The player is going to say “yes” to that scenario every time. Allen knows that he could get injured in the preseason and then get cut by the team and therefore would never see a single dime of that $18.1 million base salary. Getting any portion of that base salary immediately is always advantageous for the player.

• Contract Extension

The team could also have signed Allen to an extension. They could’ve signed a two or three year extension that would’ve replaced the last year of his contract and kept him on the team in 2024, and maybe even 2025. They could structure the new contract to have a lower cap hit in 2024, lowering that $34.7 million number by a significant amount. They could then cut him at the end of 2025 and potentially take a dead money cap in 2026.

Of course, in all likelihood, the salary cap is going to be well over $300 million by 2026. The team will have a lot more wiggle room and latitude at that point, so pushing dead money cap hits into future years is smart (learn more about that here).

• Restructure Others Players

What if the ownership likes Allen and wants to keep him in 2024, but they think Allen’s skills are eroding and therefore they don’t want to be committed to him beyond 2024 season. Well, in that case, they could’ve very easily restructured other players on the team.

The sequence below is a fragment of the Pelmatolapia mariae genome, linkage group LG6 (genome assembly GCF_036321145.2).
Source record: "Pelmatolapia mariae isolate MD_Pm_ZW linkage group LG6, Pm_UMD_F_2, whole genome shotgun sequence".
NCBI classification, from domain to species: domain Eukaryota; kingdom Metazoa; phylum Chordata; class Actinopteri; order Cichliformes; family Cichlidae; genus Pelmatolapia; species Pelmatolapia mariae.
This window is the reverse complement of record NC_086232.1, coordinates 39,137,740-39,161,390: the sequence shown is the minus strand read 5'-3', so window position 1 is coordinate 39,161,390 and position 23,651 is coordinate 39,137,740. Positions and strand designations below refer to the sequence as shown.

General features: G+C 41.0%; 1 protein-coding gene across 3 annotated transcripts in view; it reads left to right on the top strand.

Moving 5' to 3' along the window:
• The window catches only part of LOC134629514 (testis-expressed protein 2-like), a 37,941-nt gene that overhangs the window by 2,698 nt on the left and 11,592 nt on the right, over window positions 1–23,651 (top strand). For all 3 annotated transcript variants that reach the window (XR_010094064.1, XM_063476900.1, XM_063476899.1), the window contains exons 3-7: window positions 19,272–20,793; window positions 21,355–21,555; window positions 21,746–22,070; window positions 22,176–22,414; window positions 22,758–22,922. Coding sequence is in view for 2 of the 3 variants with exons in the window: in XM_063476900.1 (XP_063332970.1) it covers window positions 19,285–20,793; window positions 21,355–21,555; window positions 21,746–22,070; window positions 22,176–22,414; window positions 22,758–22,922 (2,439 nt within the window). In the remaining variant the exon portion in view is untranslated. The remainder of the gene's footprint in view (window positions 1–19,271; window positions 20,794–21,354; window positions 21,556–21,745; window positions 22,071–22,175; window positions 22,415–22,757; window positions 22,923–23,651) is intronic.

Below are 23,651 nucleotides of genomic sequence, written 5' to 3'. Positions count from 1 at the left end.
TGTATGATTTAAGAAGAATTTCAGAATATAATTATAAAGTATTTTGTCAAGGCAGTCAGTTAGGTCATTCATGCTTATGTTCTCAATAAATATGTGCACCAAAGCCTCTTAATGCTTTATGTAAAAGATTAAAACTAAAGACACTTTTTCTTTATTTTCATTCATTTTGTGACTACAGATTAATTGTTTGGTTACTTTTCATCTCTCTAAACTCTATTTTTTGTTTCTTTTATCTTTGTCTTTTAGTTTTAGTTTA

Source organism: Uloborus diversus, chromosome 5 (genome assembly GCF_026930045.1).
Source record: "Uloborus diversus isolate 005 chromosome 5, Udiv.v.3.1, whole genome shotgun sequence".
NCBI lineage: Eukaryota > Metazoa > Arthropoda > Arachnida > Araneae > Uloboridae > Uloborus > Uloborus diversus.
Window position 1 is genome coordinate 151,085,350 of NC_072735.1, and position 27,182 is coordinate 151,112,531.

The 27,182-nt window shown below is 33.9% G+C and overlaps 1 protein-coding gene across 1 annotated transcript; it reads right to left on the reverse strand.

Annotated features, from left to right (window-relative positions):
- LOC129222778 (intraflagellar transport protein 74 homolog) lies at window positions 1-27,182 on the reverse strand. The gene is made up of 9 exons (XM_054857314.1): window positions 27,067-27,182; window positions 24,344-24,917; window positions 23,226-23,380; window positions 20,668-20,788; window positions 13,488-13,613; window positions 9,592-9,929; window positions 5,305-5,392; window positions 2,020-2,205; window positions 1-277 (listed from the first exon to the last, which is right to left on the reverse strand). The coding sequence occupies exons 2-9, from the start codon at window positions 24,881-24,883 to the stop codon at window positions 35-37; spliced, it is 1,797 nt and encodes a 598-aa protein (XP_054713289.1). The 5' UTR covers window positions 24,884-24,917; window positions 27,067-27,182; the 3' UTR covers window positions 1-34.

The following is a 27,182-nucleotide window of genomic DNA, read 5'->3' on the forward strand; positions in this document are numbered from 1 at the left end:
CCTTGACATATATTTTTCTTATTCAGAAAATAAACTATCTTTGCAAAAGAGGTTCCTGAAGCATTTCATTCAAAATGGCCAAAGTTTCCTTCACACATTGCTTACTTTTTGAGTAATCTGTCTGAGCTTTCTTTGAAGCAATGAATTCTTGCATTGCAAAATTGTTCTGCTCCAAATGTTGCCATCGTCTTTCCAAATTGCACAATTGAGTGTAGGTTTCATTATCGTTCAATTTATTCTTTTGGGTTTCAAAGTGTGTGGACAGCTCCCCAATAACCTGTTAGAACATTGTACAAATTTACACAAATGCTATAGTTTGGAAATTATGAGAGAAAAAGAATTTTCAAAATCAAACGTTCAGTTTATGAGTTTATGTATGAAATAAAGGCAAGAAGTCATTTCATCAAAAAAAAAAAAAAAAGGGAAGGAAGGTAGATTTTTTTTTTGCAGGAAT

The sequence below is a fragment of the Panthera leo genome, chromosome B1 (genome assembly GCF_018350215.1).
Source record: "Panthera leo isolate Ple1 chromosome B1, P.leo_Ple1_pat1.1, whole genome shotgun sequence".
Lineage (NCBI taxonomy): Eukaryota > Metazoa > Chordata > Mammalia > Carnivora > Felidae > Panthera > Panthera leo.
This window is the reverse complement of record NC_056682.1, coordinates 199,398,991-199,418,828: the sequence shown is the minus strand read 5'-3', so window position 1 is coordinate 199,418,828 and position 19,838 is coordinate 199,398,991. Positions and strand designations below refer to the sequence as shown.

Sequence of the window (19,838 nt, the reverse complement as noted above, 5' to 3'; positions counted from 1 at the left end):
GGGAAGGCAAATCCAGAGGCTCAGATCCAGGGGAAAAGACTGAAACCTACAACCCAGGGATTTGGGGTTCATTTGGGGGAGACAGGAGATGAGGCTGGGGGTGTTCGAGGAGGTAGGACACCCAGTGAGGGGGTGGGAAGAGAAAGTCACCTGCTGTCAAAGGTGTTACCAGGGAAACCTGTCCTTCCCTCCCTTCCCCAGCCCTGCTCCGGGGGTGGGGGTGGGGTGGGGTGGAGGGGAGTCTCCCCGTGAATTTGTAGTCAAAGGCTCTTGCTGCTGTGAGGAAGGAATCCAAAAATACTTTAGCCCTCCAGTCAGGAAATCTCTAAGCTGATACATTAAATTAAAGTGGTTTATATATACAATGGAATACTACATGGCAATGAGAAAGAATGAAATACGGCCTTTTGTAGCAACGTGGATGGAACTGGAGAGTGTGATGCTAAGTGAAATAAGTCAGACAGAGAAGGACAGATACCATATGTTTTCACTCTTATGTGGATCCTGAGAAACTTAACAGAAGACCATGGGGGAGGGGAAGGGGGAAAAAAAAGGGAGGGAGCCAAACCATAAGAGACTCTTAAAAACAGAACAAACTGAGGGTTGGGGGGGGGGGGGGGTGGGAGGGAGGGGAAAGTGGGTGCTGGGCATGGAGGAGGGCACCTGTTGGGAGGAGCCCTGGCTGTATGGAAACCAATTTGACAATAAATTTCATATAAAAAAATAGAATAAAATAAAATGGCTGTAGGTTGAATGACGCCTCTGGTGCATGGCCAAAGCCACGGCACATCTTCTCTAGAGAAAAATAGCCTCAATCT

The Chargers have salary cap obligations over the next two or three seasons connected to 30 different players. I did a quick scan of all of the contracts and I easily identified at least a dozen players that are young decent players that likely could have had their contracts easily restructured to create anywhere between $25 and $30 million of additional cap space in 2024. The Chargers could’ve created the cap space and kept Allen on the roster at the $34.7 million cat hit number.


Real Reason Allen Was Traded: It’s All About the Cash